Or read the information further below.
Install the RouteYou app on your phone in 3 steps:
If you follow these steps in Chrome on an android device, the RouteYou App is immediately installed on your phone. You will now find a RouteYou Icon on your phone (white background and green logo). This makes it very easy to use RouteYou next time.
If you use Firefox or Safari you will receive instructions to install the app via an extra action.
You no longer have to go to the Android Play Store or the Apple App store.
Pay attention! There is also an Old RouteYou App. You can still use it. However, we recommend that you use the new version.
You now have a start button on your phone so you can easily start RouteYou with only one click.
If someone sends you a link of a route on RouteYou, then your phone will open it in the app without you having to do anything.
The menu structure is just the same as what you are used to on your desktop. Only the screen is much smaller and narrower. So occasionally you will find some differences in the structure of your screen. For example, you get an extra button to display the map.
Watch this video on how to search for a route on your smartphone
Watch the following video to learn how to quickly create a route on your smartphone.
A feature that comes in handy and that you will find on your RouteYou App as well as on your desktop, is "Last viewed". What you watched yesterday, while preparing on your desktop, you will find in you recently viewed list on your smartphone today. Usually you wish to do a route that you have viewed recently.
Found a nice route? You will also find the "Share route button" on the RouteYou App. Read more about that here.
The battery life of a smartphone is still a weak point in using the app on your smartphone. Escpecially when navigating, your battery life is consumed quite quickly.
That's because detecting a GPS signal (and thus determining your position) is a burden on your battery. Technically, this has to do with scanning the frequencies of the signals sent by the different satellites.
This is the case with all apps that use a GPS signal almost continuously. The RouteYou app is no different in that regard: the less your position is retrieved, the less battery consumption. When navigating, however, you do not want to wait 20 seconds before your position on the map changes, because then you may have already missed the turn.
Your phone will last for 4 to 5 hours with a full battery.
A good rule of thumb is that you use about 20% to 25% of your battery per hour when navigating with your smartphone. This is a guideline, the actual consumption also depends on the quality and age of your battery.
Be aware! If your battery power is running to its end, it will deteriorate faster than at the beginning. So if you start at a full 100%, you will be at 80% after about an hour. However, if you only have 20% battery at the start, you will probably be at the end of your battery after 45 min.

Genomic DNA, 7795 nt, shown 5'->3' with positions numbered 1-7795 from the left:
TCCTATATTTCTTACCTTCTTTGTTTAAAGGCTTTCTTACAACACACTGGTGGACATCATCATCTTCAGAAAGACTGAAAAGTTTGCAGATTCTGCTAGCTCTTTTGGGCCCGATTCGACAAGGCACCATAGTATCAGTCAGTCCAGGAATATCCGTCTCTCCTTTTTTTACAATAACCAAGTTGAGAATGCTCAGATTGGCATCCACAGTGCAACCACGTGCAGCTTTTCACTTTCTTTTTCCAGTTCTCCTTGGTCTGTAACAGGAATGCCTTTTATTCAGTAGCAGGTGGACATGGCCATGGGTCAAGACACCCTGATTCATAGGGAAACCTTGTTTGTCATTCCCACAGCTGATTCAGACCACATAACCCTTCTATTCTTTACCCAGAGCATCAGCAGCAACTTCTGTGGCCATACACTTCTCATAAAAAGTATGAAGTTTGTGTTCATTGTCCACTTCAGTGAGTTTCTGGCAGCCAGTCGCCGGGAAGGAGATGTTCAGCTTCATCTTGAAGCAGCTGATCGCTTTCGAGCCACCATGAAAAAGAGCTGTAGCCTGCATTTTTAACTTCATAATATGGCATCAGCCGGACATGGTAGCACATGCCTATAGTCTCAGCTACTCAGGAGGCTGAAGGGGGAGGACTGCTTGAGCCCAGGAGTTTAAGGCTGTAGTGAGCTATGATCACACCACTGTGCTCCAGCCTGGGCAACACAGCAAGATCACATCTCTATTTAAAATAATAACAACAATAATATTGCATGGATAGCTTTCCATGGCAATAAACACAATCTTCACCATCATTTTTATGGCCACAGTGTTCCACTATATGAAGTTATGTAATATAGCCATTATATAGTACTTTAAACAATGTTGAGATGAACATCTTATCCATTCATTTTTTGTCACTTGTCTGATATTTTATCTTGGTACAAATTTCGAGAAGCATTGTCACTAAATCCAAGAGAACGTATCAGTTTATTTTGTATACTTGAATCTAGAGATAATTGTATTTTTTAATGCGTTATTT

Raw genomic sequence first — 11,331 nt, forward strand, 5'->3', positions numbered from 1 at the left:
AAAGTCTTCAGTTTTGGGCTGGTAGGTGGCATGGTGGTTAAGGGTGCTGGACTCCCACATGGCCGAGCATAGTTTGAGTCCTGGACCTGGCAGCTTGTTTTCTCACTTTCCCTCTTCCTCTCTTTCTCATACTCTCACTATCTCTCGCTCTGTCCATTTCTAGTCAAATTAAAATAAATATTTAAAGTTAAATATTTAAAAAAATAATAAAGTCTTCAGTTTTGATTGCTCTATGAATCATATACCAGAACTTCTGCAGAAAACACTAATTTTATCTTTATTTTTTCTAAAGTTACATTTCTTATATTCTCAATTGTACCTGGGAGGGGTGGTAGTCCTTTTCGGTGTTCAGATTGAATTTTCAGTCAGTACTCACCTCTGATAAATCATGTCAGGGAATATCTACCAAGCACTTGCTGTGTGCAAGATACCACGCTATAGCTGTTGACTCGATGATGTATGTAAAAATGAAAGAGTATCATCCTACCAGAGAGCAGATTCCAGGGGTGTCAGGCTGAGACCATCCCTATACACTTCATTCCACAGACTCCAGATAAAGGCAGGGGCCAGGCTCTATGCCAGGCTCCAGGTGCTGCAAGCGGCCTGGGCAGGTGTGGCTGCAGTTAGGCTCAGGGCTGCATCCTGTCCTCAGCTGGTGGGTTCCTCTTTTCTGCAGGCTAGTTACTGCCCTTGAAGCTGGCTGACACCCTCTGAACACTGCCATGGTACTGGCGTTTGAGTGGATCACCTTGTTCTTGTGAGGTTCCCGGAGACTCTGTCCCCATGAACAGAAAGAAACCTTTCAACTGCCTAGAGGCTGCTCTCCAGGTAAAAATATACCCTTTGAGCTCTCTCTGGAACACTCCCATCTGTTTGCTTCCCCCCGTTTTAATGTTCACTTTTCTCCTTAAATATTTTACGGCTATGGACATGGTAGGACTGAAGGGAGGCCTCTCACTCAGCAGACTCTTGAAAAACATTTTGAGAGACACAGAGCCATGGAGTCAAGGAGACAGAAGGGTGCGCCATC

Specifically made GPS devices such as Mio, Wahoo, Garmin, ... usually last much longer than a day. Most of them allow you to change batteries, but with a charged GPS you can usually continue for several days. How come? Some tricks from the GPS bag of tricks:
So it is give and take kind of thing.
"PWA" stands for Progressive Web App. PWA's have many advantages. Especially if you compare it with the classic (native) apps.
Are there no advantages to Native Apps anymore?
There certainly are. Because you are closer to the Operating System of the device, you can do more specific things. However, they come with a considerable development cost. Browser technology increasingly adopts communication with your device via standards. For example, in the past you could not communicate with your smartphone via a browser about the input from GPS, camera, accelerometers, digital compass, and so on. In the meantime, that is all possible.
One of the most important aspects of native apps was "working offline". This is also changing thanks to PWA.
The trend on your phone is simular to the trend that you have gone through on your desktop in the past. Before 2005, we were almost all active through applications running on your computer. Think of writing documents (Word), spreadsheets (Lotus 1-2-3, Excel, ...), reading e-mail, ... For each of those things you had to install a specific program. We occasionally used a browser but that was to consult information from a website. In the period 2005-2010, more functionality was offered via those websites, and thus via browsers. It was part of the Web 2.0 revolution. Many of us now use a website to write documents, to do calculations, or to read emails.
Technically those applications run in a browser. You don't have to install a thing!
This trend occurs on phones as well. We do less and less via a specific app that we install, but go directly via a website/browser.
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